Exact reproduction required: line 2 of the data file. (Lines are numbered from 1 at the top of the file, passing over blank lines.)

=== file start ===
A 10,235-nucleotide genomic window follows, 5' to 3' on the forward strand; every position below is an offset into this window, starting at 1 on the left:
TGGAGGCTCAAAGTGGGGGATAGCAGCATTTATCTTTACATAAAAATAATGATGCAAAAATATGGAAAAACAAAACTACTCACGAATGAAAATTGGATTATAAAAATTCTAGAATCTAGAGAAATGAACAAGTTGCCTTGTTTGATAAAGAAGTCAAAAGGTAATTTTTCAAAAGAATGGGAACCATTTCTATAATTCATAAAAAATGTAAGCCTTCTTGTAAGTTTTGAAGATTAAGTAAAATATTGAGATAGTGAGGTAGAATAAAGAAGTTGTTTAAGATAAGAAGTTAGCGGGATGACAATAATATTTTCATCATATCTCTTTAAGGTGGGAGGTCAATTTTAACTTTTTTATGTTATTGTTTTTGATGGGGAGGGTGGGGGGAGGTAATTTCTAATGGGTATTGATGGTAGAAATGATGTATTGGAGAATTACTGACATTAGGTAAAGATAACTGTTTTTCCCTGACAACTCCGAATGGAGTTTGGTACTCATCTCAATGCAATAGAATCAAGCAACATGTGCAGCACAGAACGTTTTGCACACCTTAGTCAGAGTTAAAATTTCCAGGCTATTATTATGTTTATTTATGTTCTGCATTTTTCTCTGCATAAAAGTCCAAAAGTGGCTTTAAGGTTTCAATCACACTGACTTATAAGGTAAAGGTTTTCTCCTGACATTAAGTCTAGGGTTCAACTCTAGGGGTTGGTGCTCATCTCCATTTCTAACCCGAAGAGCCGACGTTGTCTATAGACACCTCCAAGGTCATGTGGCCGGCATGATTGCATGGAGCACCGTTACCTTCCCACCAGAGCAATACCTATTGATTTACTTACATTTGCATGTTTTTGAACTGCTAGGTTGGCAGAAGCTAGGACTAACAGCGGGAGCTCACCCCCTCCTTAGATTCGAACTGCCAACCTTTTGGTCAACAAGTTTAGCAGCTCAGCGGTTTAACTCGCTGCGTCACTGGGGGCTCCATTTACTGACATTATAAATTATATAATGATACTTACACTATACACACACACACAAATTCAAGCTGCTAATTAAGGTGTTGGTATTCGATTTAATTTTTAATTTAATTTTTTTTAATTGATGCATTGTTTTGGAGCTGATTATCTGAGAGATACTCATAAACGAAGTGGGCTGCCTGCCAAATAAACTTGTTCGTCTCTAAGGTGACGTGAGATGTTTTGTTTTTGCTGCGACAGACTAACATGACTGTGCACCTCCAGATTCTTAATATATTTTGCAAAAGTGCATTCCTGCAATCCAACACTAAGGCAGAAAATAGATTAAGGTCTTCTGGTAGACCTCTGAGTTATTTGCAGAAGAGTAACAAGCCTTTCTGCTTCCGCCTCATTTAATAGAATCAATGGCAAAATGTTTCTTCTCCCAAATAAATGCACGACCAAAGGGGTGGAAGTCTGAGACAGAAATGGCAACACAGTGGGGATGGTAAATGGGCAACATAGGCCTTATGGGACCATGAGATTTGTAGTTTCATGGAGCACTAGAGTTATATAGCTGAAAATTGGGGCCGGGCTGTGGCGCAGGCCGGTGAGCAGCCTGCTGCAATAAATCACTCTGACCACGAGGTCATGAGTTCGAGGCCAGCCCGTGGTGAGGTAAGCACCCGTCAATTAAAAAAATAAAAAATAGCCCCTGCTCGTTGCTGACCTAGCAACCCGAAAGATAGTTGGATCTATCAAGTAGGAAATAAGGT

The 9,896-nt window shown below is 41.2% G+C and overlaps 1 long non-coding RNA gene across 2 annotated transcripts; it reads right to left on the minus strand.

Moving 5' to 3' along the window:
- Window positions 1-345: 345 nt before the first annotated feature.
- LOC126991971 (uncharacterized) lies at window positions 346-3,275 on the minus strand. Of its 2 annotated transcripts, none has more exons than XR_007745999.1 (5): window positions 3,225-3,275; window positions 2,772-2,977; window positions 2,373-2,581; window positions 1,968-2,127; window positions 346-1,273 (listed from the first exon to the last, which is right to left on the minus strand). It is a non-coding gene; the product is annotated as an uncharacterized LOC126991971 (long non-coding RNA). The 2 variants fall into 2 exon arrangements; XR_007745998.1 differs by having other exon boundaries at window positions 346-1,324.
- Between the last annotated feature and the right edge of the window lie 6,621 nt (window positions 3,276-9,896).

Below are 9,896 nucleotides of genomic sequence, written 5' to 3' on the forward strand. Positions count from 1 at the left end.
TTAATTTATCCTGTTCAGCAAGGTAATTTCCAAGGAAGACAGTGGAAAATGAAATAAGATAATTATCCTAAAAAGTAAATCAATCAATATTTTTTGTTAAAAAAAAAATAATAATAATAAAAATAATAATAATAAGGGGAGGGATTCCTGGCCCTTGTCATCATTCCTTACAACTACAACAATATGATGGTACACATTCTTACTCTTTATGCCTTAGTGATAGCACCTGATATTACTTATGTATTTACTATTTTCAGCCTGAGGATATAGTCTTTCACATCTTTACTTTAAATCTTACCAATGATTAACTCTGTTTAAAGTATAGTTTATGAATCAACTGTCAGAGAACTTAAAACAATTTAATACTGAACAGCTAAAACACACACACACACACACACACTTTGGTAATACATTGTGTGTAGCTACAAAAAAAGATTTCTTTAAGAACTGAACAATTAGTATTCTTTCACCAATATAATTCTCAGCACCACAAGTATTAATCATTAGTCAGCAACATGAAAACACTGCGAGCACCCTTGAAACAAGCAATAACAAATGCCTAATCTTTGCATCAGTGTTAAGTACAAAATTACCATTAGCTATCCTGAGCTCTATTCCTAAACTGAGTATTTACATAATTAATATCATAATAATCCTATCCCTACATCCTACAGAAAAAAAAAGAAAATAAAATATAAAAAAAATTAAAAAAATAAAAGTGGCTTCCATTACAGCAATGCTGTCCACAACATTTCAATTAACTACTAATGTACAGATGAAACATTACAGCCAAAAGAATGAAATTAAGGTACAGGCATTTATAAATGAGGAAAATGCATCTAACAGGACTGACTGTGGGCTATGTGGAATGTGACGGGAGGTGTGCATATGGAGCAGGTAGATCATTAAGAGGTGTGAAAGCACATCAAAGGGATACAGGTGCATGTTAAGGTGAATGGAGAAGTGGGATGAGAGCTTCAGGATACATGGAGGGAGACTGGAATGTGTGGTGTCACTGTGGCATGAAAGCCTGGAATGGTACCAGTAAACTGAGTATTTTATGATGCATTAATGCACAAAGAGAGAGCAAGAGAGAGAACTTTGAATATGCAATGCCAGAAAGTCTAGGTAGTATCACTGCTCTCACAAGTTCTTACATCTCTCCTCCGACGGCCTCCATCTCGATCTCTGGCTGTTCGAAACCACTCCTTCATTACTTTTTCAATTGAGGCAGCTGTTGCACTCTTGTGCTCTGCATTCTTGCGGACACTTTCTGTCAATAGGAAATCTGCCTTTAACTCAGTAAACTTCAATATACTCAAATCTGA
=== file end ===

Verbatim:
TGGAGGCTCAAAGTGGGGGATAGCAGCATTTATCTTTACATAAAAATAATGATGCAAAAATATGGAAAAACAAAACTACTCACGAATGAAAATTGGATTATAAAAATTCTAGAATCTAGAGAAATGAACAAGTTGCCTTGTTTGATAAAGAAGTCAAAAGGTAATTTTTCAAAAGAATGGGAACCATTTCTATAATTCATAAAAAATGTAAGCCTTCTTGTAAGTTTTGAAGATTAAGTAAAATATTGAGATAGTGAGGTAGAATAAAGAAGTTGTTTAAGATAAGAAGTTAGCGGGATGACAATAATATTTTCATCATATCTCTTTAAGGTGGGAGGTCAATTTTAACTTTTTTATGTTATTGTTTTTGATGGGGAGGGTGGGGGGAGGTAATTTCTAATGGGTATTGATGGTAGAAATGATGTATTGGAGAATTACTGACATTAGGTAAAGATAACTGTTTTTCCCTGACAACTCCGAATGGAGTTTGGTACTCATCTCAATGCAATAGAATCAAGCAACATGTGCAGCACAGAACGTTTTGCACACCTTAGTCAGAGTTAAAATTTCCAGGCTATTATTATGTTTATTTATGTTCTGCATTTTTCTCTGCATAAAAGTCCAAAAGTGGCTTTAAGGTTTCAATCACACTGACTTATAAGGTAAAGGTTTTCTCCTGACATTAAGTCTAGGGTTCAACTCTAGGGGTTGGTGCTCATCTCCATTTCTAACCCGAAGAGCCGACGTTGTCTATAGACACCTCCAAGGTCATGTGGCCGGCATGATTGCATGGAGCACCGTTACCTTCCCACCAGAGCAATACCTATTGATTTACTTACATTTGCATGTTTTTGAACTGCTAGGTTGGCAGAAGCTAGGACTAACAGCGGGAGCTCACCCCCTCCTTAGATTCGAACTGCCAACCTTTTGGTCAACAAGTTTAGCAGCTCAGCGGTTTAACTCGCTGCGTCACTGGGGGCTCCATTTACTGACATTATAAATTATATAATGATACTTACACTATACACACACACACAAATTCAAGCTGCTAATTAAGGTGTTGGTATTCGATTTAATTTTTAATTTAATTTTTTTTAATTGATGCATTGTTTTGGAGCTGATTATCTGAGAGATACTCATAAACGAAGTGGGCTGCCTGCCAAATAAACTTGTTCGTCTCTAAGGTGACGTGAGATGTTTTGTTTTTGCTGCGACAGACTAACATGACTGTGCACCTCCAGATTCTTAATATATTTTGCAAAAGTGCATTCCTGCAATCCAACACTAAGGCAGAAAATAGATTAAGGTCTTCTGGTAGACCTCTGAGTTATTTGCAGAAGAGTAACAAGCCTTTCTGCTTCCGCCTCATTTAATAGAATCAATGGCAAAATGTTTCTTCTCCCAAATAAATGCACGACCAAAGGGGTGGAAGTCTGAGACAGAAATGGCAACACAGTGGGGATGGTAAATGGGCAACATAGGCCTTATGGGACCATGAGATTTGTAGTTTCATGGAGCACTAGAGTTATATAGCTGAAAATTGGGGCCGGGCTGTGGCGCAGGCCGGTGAGCAGCCTGCTGCAATAAATCACTCTGACCACGAGGTCATGAGTTCGAGGCCAGCCCGTGGTGAGGTAAGCACCCGTCAATTAAAAAAATAAAAAATAGCCCCTGCTCGTTGCTGACCTAGCAACCCGAAAGATAGTTGGATCTATCAAGTAGGAAATAAGGT